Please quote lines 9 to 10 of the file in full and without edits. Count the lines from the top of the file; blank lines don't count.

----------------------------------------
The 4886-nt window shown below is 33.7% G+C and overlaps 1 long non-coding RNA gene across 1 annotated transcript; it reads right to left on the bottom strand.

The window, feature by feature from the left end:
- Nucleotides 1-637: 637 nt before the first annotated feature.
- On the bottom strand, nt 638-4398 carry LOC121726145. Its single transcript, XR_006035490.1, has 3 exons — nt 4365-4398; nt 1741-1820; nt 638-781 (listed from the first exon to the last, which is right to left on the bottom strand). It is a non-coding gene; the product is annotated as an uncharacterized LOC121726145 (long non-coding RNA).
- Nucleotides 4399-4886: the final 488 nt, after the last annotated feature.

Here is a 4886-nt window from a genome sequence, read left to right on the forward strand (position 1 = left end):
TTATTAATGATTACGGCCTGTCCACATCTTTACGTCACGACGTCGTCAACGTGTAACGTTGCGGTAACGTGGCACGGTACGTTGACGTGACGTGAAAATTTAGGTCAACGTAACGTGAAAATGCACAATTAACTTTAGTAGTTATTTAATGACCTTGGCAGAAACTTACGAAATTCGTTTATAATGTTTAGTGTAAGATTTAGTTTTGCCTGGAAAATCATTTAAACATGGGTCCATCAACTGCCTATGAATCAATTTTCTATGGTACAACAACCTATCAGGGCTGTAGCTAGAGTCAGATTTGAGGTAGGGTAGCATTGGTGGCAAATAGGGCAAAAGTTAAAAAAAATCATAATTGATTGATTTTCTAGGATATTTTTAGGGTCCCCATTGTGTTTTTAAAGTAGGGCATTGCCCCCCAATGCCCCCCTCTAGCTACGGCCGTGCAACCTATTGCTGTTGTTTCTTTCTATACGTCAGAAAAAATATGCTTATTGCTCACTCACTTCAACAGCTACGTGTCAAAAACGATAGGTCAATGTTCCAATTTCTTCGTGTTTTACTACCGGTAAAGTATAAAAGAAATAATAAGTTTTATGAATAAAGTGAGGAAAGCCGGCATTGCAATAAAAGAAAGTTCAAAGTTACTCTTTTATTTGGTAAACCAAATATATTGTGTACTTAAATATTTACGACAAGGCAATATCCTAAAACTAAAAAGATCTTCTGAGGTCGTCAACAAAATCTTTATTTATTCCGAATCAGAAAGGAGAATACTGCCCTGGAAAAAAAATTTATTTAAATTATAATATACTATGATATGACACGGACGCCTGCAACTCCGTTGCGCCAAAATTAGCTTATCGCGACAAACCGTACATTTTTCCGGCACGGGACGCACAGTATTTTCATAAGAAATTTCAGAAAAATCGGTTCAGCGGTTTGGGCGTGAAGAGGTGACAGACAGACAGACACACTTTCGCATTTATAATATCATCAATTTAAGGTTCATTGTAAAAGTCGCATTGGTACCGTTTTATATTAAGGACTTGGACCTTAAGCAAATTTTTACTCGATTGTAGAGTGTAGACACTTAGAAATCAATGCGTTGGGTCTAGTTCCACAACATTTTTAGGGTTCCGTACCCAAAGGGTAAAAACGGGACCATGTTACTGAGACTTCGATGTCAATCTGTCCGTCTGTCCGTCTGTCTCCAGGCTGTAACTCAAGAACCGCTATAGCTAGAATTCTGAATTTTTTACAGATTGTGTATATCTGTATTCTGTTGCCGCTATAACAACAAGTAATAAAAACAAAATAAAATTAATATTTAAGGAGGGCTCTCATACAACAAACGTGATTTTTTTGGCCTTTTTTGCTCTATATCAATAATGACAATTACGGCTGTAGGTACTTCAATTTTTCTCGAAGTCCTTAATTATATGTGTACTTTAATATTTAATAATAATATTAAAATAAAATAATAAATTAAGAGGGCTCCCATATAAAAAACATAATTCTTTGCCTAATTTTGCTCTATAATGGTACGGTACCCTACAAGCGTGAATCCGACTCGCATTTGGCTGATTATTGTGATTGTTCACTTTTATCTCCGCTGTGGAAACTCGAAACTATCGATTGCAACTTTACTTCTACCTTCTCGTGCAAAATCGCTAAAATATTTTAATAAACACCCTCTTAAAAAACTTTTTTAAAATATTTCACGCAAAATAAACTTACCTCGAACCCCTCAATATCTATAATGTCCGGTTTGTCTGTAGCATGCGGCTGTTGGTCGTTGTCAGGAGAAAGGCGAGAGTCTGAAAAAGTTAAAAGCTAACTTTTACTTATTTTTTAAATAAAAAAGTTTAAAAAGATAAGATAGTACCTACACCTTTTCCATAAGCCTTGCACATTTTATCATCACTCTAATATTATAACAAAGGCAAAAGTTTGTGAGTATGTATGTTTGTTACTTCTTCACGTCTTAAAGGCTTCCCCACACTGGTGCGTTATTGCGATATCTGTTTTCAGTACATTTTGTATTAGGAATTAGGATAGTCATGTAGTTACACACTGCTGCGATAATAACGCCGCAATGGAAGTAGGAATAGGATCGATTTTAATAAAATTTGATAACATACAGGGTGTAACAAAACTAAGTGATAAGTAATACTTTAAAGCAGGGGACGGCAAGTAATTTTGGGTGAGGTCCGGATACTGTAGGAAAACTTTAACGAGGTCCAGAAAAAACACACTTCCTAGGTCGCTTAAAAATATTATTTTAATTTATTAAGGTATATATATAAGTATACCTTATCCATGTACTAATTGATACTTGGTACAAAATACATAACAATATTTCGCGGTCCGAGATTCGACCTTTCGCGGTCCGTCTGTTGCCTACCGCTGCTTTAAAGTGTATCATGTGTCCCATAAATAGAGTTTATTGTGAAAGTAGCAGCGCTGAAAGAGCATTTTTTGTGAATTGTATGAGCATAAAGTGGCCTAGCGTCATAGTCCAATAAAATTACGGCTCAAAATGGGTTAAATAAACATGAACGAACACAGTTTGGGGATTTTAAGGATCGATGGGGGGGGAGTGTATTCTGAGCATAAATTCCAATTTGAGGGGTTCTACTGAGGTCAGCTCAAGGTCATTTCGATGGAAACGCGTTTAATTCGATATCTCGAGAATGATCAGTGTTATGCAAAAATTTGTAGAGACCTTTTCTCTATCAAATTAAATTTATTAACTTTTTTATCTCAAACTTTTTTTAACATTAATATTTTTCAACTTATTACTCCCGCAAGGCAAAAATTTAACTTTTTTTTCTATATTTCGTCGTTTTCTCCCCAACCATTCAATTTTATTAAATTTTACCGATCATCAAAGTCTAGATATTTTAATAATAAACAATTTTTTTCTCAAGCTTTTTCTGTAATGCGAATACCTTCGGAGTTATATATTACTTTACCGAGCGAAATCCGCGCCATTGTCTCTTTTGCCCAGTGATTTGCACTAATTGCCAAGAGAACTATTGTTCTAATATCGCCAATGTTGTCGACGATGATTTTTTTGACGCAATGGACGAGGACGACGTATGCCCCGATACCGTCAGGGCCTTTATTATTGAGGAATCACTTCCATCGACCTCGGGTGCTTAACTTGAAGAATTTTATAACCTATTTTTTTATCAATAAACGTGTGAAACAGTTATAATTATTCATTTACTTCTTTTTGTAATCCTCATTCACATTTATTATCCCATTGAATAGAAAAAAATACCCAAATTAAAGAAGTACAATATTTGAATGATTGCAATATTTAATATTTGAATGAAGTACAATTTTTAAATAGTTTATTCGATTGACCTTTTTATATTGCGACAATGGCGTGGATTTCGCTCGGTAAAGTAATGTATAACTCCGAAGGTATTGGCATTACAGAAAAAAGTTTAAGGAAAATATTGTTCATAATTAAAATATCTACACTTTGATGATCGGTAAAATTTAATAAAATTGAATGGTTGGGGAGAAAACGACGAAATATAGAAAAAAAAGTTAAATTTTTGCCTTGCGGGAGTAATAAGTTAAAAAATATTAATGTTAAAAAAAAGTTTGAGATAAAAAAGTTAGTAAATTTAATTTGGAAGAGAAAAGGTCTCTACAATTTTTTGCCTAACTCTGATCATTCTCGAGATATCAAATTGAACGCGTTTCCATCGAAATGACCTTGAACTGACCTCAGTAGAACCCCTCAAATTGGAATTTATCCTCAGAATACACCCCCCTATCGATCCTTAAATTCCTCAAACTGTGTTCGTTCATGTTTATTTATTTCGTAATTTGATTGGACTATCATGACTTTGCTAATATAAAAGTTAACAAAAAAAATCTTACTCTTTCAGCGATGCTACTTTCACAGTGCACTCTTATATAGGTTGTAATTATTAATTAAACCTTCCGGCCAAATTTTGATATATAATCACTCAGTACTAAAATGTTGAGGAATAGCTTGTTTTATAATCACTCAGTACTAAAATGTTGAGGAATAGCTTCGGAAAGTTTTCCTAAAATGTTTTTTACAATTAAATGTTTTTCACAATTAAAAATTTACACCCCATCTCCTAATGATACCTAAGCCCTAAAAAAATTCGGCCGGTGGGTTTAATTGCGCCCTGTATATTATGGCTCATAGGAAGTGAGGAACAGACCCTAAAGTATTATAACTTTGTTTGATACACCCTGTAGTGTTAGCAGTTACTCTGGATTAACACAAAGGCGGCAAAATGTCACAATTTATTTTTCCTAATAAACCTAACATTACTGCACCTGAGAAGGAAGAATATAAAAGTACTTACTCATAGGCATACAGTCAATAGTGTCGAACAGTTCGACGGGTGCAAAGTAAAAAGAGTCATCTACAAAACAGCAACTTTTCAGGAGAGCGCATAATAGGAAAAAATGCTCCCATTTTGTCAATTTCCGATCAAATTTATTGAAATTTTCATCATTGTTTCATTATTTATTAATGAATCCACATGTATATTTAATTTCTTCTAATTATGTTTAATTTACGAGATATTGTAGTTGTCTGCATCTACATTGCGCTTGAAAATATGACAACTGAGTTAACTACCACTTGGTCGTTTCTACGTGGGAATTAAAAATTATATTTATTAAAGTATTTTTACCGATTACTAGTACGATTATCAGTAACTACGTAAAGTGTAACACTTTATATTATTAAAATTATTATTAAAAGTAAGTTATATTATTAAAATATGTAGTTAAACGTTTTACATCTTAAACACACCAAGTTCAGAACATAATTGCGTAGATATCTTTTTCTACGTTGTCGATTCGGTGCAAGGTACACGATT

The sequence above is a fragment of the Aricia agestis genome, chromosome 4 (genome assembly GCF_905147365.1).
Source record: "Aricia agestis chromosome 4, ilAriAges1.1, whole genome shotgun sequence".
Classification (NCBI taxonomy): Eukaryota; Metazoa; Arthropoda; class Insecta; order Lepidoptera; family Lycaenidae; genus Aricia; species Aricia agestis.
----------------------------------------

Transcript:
Source record: "Aricia agestis chromosome 4, ilAriAges1.1, whole genome shotgun sequence".
Classification (NCBI taxonomy): Eukaryota; Metazoa; Arthropoda; class Insecta; order Lepidoptera; family Lycaenidae; genus Aricia; species Aricia agestis.